Welcome to the Asian Century: A Lesson From Biomimicry

There are quirky, little known and clearly underutilized pockets in the pool of human knowledge that can have profound impact on business. One such area is biomimicry. It  offers, so far, over 1,500 radical solutions that nature is already employing. Competitive statagies that can be applied to human problems to develop new products, new technologies, transport, and business strategies, form collaboration for defense against competitors.

Two marine themes come to mind in the context of thinking about the future economic relationships between Australia and China: tidal waves and barnacles. The former is the reference to global megatrends that change over, increasingly shorter, periods of time, where the direction and source of economic power shifts on a large scale. It cannot be stopped or competed with. It requires those at risk of being swept by the wave to come up with ways to collaborate and surf the wave.

The latter, refers to how small economies and small businesses can use their unique abilities to benefit from larger ones and to compete and survive.

Picture this. “A group of conglomerates in the SE Asia accounts for a dragon share of the business transacted there. Willmar International, still operating its multibillion dollar business from its original shop house in Chinatown, has a turnover that is 21.4% of Singapore’s GDP; Hong Leong Group, 14% of Malaysia’s. In Thailand the Charoen Pokphand Group accounts for over 10% of the Thai GDP. These names are unknown outside of SE Asia, but that is about to change,” spoke Adaire Fox-Martin, VP at SAP at a recent Economic Growth Summit.

The interesting part? All these companies are family run businesses! Note three unique characteristics: collective access to natural resources and low cost of labour, with many of them controlling the entirety of the supply chain; timely decision making because of owners’ direct involvement; and personal networks that enable them to access and channel funds into new businesses and ideas.

Tidal Wave: Welcome to the Asian Century

Over 80% of Australian businesses are SMEs, who do not have the potential to control this magnitude of resources. But this is the inevitable backdrop of the competition they face.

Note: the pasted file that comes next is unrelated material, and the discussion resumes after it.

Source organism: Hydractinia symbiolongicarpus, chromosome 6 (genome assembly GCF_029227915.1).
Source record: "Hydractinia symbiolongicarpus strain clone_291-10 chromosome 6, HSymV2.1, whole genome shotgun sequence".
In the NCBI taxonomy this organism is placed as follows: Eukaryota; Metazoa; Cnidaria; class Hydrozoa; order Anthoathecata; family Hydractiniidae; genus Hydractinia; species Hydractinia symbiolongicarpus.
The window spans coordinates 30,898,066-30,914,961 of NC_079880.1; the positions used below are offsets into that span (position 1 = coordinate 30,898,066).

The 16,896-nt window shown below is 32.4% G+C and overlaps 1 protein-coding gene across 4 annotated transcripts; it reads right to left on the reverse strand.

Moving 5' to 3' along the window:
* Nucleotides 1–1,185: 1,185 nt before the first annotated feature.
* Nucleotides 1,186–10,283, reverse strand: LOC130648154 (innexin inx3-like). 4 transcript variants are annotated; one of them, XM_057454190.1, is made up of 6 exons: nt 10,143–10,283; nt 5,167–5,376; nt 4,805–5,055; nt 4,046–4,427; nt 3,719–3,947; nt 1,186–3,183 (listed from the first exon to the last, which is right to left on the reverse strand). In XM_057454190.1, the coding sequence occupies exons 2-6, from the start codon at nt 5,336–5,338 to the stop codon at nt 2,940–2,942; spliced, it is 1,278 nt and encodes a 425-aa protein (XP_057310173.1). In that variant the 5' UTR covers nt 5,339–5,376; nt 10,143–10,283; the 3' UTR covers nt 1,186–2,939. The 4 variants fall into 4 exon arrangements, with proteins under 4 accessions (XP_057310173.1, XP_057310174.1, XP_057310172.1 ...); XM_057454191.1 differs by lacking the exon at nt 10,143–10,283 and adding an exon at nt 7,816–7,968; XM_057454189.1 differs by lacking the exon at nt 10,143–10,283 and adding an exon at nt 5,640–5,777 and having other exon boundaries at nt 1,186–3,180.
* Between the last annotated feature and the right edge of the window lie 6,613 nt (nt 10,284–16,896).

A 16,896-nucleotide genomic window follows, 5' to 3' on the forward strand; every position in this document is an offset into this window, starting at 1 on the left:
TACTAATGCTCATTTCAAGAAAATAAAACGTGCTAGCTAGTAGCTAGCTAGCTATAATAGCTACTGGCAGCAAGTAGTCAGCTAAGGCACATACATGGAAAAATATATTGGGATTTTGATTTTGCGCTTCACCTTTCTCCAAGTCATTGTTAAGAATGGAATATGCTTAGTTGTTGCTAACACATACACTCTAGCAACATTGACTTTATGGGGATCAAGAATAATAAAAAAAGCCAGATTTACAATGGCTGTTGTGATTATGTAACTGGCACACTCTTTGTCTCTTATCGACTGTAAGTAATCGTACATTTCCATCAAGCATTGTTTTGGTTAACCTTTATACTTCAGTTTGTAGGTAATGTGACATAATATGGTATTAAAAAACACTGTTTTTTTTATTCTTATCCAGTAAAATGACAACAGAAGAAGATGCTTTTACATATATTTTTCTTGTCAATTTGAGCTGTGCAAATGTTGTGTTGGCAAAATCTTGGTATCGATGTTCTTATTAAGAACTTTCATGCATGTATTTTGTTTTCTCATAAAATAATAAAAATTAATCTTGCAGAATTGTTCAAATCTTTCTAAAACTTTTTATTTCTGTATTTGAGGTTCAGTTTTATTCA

Change is a constant. We must embrace it and ride the wave. Those who travel alone will be swept by the wave of competition. Australian business leaders need to see the bigger picture, revise their competition strategies and master Collaboration to form new alliances, fast!

Collaboration is about forming alliances to mobilise and leverage resources, skills and capabilities of others. Australian businesses have many advantages to do so, even without the natural resources.

Business IS personal. Western culture has spent the last hundred and fifty years separating business from personal. Today, many western businesses forget that people do business with people and that it’s all about relationships.

The just announced world’s first Agility Study reveals how organisations can develop necessary agility to withstand the turbulent winds of change. According to the study agile organisations have a far-reaching Horizon that allows everyone in the organisation to spot threats and opportunities; Velocity to shift resources around quickly and efficiently and Plasticity to create or dissolve relationships quickly.

BTW, this approach addresses two perennial challenges of innovation: short-term focus and lack of integration of strategic objectives with the rest of the organisation.

Barnacle effect: swarming and rapid growth.

Let’s go back to South East Asian situation. It poses an immediate threat but also huge opportunities for agile Australian businesses. Firstly, these conglomerates have not sufficiently invested in the skills needed to thrive in the international markets. Secondly, they have concentrated on productivity and efficiency, with less focus on innovation. Thirdly, few of these organisations have the needed expertise in technology, training, systems, and customer service skills to improve their competitive edge. There is an opportunity for Australia’s businesses to fill these gaps and aid these organisations in meeting their challenges.

Australia is in a prime position to offer competitive strategies of creativity, technology, best practices, and business expertise to help SE Asian organisations succeed in their inevitable global expansion.

But the window of opportunity is small. These successful Asian enterprises face similar challenges to those we see in Australia today. The war for talent is about to break out.

Great opportunities are emerging for Australian businesses in the connected world. The opportunities of these competitive strategies will be driven by courageous, open minded leaders, not by the Government or large multinationals. It’s time to get personal and build networks and win-win-win relationships where it matters, one at a time.

Margaret Manson | Chief Inspirator | InnoFuture

InnoFuture helps organisations identify and leverage Competitive Advantage and “translate” it into an operational system that enables continuous improvement by guiding and inspiring people in their daily jobs.

Contact: Margaret Manson or (+61) 0407 661 130.